'Making Maxine's Baby' Features Medusa, Leatherface, and Dante as a Female Hobo
In Caroline Hagood's latest book, a rich New Yorker gives up modern life to live in the subway tunnels.
Author Caroline Hagood's newest book, Making Maxine's Baby (out next month from Hanging Loose Press) is a literary hybrid that reads like poetry but arcs like a novel. The postmodern Inferno is told from the perspective of Maxine, a once privileged New Yorker who gives up modern life to make a home underground in the subway tunnels and mates with Marvin, a homeless man who wears one trash bag shoe and one golden clog. Hagood packs her latest work with references for readers to parse apart, from Medusa to Leatherface, exploring the use of ultra-violence in art.
To learn more about her process and the story behind Making Maxine's Baby, I spoke with Hagood about ultra-violence in art, orgasms, and slasher films.
VICE: Your character Maxine lives underground in the subway tunnels. Did you research mole people?
Caroline Hagood: I did research mole people. I remember seeing Marc Singer's documentary on people who live in the NYC subway system, Dark Days, and being totally fascinated.
In the poem "How Mermaids Save the Drowning," you describe Maxine's a self-immolating tendency: "She'll Medusa herself." What's that about? Is there something powerful in masochism and self-immolation?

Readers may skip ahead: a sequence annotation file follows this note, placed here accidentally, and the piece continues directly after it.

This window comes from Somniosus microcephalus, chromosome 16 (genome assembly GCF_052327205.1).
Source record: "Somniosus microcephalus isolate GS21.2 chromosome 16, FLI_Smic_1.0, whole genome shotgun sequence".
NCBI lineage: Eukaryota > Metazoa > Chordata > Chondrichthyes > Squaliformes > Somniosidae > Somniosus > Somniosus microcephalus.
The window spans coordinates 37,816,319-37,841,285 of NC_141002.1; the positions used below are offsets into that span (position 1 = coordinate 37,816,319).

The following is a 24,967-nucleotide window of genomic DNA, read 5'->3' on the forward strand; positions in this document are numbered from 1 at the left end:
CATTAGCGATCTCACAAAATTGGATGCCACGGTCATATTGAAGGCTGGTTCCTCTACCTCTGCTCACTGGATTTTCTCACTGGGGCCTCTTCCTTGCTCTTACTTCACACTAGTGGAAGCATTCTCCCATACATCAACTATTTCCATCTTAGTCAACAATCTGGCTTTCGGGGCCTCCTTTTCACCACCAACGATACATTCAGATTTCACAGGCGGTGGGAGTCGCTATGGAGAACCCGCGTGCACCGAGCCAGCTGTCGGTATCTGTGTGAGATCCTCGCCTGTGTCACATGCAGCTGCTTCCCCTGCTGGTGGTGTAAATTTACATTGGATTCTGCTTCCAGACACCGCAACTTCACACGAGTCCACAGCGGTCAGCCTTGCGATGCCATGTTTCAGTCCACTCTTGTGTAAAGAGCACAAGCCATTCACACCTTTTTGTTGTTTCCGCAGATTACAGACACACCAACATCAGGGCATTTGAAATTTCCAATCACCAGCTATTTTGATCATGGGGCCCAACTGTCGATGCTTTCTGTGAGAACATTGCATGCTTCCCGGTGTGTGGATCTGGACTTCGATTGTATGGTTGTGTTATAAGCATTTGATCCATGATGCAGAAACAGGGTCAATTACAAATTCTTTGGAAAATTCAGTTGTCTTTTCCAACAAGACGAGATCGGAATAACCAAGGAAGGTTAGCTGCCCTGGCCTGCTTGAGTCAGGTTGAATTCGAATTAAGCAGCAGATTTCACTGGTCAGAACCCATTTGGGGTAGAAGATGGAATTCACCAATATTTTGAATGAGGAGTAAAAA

There's a lot in that idea of Medusa-ing yourself. There's making yourself grotesque like Medusa, but I also like the image of turning yourself to stone just by catching a glimpse of your own eyes. Medusa can be a manifestation of the monstrous feminine as seen from the male perspective. A woman with snake hair who can turn you to stone is a scary prospect for any man.
There's something lowbrow or cheap about horror movies, or as you say "slasher films." What draws you to horror movies?
In the book I talk about horror movies as a way of working through trauma. These films can provide a safe space for the working out of all sorts of dark things. Then there are the ones that are also funny, so you're alternately shaking and laughing. This can be particularly cathartic.
Can we say that Maxine is in an inferno?
I wanted to respond to the great mythologies of heroes who had gone underground for insight with a heroine who does the same in her own quirky way.
And you reference Pandora...
Yeah, I like the idea of simultaneously referencing the music genome project and the woman accused of releasing all the evils of humanity on the world.
Maxine is a woman who "confuses ideas with orgasms." Is this why she is likable?
For me, yes, but Maxine will not be everyone's cup of tea. This is another reason I like her.
Besides all the monsters and horror theory, another pervasive theme in the book is negative space.
I've always been intrigued by the concept of negative space: the space around and between what you think you're looking at, the space that makes one thing what it is by being what that one thing isn't.
Does this book suggest we are all damaged and we all take one addiction and replace it with another?
I wanted readers to walk away with the sense that no matter what they have been through, there's always something worthwhile to pull them through. I wanted the reader who has known pain to read the book and feel a little less hopeless, a little less alone.
Follow Jill Di Donato on Twitter.